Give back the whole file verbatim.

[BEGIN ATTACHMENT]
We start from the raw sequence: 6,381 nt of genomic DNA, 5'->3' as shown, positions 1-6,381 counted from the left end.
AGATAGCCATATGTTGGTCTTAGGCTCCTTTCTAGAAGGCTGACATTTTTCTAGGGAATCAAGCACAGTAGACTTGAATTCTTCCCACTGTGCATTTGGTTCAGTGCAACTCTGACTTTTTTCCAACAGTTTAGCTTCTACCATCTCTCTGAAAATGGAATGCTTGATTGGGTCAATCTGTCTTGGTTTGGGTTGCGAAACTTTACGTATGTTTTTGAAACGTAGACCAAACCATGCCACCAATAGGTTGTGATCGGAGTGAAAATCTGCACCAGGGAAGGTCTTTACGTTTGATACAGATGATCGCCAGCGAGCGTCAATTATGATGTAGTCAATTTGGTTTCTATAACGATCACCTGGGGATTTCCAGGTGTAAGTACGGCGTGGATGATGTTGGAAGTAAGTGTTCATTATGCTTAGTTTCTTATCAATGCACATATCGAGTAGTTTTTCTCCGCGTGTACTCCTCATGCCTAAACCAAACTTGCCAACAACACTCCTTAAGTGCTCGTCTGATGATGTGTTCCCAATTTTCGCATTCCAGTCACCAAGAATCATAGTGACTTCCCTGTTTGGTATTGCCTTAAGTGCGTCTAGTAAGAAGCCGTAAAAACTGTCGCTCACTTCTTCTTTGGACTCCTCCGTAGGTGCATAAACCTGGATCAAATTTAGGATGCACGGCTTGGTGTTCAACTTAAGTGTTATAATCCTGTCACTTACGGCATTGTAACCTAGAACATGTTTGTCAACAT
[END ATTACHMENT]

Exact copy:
We start from the raw sequence: 6,381 nt of genomic DNA, 5'->3' as shown, positions 1-6,381 counted from the left end.
AGATAGCCATATGTTGGTCTTAGGCTCCTTTCTAGAAGGCTGACATTTTTCTAGGGAATCAAGCACAGTAGACTTGAATTCTTCCCACTGTGCATTTGGTTCAGTGCAACTCTGACTTTTTTCCAACAGTTTAGCTTCTACCATCTCTCTGAAAATGGAATGCTTGATTGGGTCAATCTGTCTTGGTTTGGGTTGCGAAACTTTACGTATGTTTTTGAAACGTAGACCAAACCATGCCACCAATAGGTTGTGATCGGAGTGAAAATCTGCACCAGGGAAGGTCTTTACGTTTGATACAGATGATCGCCAGCGAGCGTCAATTATGATGTAGTCAATTTGGTTTCTATAACGATCACCTGGGGATTTCCAGGTGTAAGTACGGCGTGGATGATGTTGGAAGTAAGTGTTCATTATGCTTAGTTTCTTATCAATGCACATATCGAGTAGTTTTTCTCCGCGTGTACTCCTCATGCCTAAACCAAACTTGCCAACAACACTCCTTAAGTGCTCGTCTGATGATGTGTTCCCAATTTTCGCATTCCAGTCACCAAGAATCATAGTGACTTCCCTGTTTGGTATTGCCTTAAGTGCGTCTAGTAAGAAGCCGTAAAAACTGTCGCTCACTTCTTCTTTGGACTCCTCCGTAGGTGCATAAACCTGGATCAAATTTAGGATGCACGGCTTGGTGTTCAACTTAAGTGTTATAATCCTGTCACTTACGGCATTGTAACCTAGAACATGTTTGTCAACAT